- Increase funding to ESL programs
- Study viability of trilingual alternative schools
- Influence the design of more culturally responsive teacher-training programs
- Promote technological responsibility and effective use
- Garner questions and concerns from parents
“In Scarborough-Agincourt, we have a unique set of opportunities to help students achieve success. According to census data, 78% of our community self-identified as first-generation Canadians,” said Batac. “Our community’s concentration of new Canadians is 19% higher than the Toronto average. We have an opportunity to continue improving student achievement by addressing barriers with integrating students into our school system and continuing to focus on language development.”
Batac also noted that it would be a good idea to examine and take lessons from community groups and private schools that meet Ward 20’s ethnic communities’ academic, cultural and linguistic needs.
The TDSB
When asked if the TDSB has made mistakes in the past 10 years or if it is an antiquated system, Batac responded that she feels the system has done excellent work overall and is an “extremely progressive board.”
Batac did, however, say we need to identify the great work currently being conducted in classrooms and how to implement more TDSB policies and guidelines in the classrooms themselves.
Nevertheless, Batac feels the TDSB’s policies have been developed to meet the cultural and diverse needs of its students. She added that there are opportunities to grow and to improve the current system.
“TDSB prioritizes equity, diversity, and inclusion, especially at the classroom level in terms of instruction,” explained Batac. “I hope that in ten years, we have moved forward in that our students’ diversity and strengths are embedded in what we do in our classrooms. Further, I envision that our teachers will be well equipped to meet their needs and include all students who enter the doors of our schools.”
Although Batac would concur that an institution as big as the TDSB would suffer from a “complicated decision-making infrastructure,” she feels it’s important to initiate means for all those involved to voice their opinions.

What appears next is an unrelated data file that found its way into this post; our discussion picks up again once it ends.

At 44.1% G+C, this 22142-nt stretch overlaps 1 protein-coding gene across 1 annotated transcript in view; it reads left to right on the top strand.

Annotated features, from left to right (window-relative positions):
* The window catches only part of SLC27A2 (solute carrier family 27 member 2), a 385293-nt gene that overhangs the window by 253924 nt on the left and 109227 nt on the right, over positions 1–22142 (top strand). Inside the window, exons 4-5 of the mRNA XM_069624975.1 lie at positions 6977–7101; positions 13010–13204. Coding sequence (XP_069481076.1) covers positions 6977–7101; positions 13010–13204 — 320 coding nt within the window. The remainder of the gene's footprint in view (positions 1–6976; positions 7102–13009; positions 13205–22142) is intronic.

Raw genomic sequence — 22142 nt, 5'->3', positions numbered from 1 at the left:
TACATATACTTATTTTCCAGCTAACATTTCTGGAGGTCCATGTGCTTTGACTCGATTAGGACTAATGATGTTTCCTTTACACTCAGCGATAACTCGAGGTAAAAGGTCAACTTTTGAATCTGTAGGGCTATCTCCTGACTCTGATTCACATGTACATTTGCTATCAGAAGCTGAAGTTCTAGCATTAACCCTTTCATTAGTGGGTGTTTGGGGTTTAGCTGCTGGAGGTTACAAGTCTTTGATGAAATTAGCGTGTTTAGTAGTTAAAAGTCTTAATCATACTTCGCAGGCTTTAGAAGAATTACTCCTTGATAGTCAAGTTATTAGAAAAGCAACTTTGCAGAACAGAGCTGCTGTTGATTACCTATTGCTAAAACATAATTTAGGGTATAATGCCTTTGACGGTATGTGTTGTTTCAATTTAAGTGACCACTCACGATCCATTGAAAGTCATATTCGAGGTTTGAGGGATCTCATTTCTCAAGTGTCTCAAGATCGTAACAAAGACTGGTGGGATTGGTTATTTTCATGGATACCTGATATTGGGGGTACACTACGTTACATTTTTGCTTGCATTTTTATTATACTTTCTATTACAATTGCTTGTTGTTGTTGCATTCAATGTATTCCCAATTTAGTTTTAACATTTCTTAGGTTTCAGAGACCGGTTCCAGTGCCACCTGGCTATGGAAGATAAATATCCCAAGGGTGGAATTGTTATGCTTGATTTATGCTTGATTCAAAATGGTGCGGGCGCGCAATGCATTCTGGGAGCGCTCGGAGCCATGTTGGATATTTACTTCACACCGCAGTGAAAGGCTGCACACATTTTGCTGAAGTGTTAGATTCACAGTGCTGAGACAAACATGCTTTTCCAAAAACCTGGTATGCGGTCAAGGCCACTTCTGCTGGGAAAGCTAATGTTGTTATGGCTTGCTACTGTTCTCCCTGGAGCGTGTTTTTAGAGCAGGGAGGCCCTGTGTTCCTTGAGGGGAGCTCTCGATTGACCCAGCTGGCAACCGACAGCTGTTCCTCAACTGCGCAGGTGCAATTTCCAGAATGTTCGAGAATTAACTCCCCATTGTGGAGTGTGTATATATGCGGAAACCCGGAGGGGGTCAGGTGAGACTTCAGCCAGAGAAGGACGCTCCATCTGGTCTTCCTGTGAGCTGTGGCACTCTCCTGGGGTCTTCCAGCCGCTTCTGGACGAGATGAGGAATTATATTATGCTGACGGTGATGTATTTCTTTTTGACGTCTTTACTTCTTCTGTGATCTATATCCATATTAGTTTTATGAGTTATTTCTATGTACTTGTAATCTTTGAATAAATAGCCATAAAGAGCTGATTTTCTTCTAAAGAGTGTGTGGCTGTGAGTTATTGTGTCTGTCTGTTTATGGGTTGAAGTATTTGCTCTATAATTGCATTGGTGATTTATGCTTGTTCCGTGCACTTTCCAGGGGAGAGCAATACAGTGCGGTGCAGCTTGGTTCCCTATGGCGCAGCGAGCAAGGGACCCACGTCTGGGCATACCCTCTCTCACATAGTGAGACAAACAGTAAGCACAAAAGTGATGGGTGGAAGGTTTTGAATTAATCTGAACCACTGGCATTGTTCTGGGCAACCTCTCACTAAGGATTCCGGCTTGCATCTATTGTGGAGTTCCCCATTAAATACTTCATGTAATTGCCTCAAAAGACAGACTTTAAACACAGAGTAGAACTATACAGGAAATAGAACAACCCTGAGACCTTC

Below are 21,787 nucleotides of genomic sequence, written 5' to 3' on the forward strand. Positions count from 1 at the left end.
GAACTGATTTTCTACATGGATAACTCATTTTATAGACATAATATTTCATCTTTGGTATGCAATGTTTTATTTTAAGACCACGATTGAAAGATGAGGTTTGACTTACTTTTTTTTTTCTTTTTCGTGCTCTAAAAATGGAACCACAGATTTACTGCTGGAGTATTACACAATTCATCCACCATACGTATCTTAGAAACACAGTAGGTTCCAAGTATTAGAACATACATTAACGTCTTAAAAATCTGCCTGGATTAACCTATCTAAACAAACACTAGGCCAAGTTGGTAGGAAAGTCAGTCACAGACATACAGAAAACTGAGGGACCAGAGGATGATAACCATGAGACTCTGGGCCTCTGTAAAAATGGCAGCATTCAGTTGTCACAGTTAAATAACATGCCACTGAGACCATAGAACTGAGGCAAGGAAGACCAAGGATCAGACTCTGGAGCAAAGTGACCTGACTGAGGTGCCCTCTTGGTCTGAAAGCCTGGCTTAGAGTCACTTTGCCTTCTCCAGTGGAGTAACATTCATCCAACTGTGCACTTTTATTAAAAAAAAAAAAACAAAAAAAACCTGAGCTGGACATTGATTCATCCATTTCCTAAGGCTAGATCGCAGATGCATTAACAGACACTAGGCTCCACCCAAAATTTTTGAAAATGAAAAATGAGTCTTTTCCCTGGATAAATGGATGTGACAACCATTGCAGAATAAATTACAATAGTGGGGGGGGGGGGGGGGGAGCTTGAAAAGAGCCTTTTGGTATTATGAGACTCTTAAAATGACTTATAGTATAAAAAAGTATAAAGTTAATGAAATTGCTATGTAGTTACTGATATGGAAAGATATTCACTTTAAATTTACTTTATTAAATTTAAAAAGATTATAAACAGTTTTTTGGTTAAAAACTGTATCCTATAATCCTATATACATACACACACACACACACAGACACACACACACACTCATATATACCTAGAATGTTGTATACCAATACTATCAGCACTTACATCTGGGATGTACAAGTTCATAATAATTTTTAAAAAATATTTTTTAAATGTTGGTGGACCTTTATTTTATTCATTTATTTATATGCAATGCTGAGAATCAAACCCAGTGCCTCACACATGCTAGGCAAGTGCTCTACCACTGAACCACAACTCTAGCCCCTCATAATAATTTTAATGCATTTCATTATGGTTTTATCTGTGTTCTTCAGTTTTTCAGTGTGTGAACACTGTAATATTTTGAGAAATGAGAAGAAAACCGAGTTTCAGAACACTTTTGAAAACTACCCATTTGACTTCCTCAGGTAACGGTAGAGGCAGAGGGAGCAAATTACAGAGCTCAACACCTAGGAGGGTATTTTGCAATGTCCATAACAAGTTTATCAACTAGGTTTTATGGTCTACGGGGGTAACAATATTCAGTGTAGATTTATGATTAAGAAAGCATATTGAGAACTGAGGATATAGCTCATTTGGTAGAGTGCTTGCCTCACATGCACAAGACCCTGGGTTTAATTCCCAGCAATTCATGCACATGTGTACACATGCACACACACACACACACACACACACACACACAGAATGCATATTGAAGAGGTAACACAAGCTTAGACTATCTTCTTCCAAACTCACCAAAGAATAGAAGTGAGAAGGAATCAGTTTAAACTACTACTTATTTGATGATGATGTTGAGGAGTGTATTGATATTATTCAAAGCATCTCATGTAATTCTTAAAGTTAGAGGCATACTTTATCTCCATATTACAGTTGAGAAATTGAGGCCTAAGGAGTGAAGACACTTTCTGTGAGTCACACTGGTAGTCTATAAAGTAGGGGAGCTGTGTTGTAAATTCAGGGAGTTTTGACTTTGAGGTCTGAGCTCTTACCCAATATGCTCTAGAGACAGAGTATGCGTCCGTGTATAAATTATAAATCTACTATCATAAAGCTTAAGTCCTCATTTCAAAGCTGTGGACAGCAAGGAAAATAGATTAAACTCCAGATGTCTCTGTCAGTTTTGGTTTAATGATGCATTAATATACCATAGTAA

One idea she feels is crucial to progress at TDSB is social media. Comparing it with city politics, officials listen to the public through different social channels and the TDSB “should be tapping into this.”
“I see it as humanizing and bringing such a big organization back to the classroom level. We need to be in touch with what goes on in our classrooms, how our students are learning, and what we need to do to support them.”
Africentric Schools
In 2009, controversy filled the front-page of Toronto newspapers when the TDSB voted in favour of the first Africentric Alternative School located in the city’s northern part. In November, the Board voted in favour of the second Africentric Alternative School that will open its doors in either 2012 or 2013.
There was both optimism and criticism over these schools. Some argued that it would serve the necessary needs to certain students, while others said it would create segregation.
Batac believes it wasn’t necessarily a bad thing because it was an initiative to improve student achievement. Citing research suggesting disparity between a student’s culture and the classroom, she believes we should do everything to increase student engagement with the curriculum.
“That may mean we adapt our curriculum to meet the needs of our students,” stated Batac. “If we are seeing the benefits of the Africentric and other alternative schools, we must work to ensure all of our classrooms and schools welcome and incorporate the experiences of our students.”
For more information on this candidate, follow her on Twitter @monicabatac, Like her on Facebook or visit her campaign website.
More about monica batac, TDSB Trustee, Ward 20 ScarboroughAgincourt, Byelection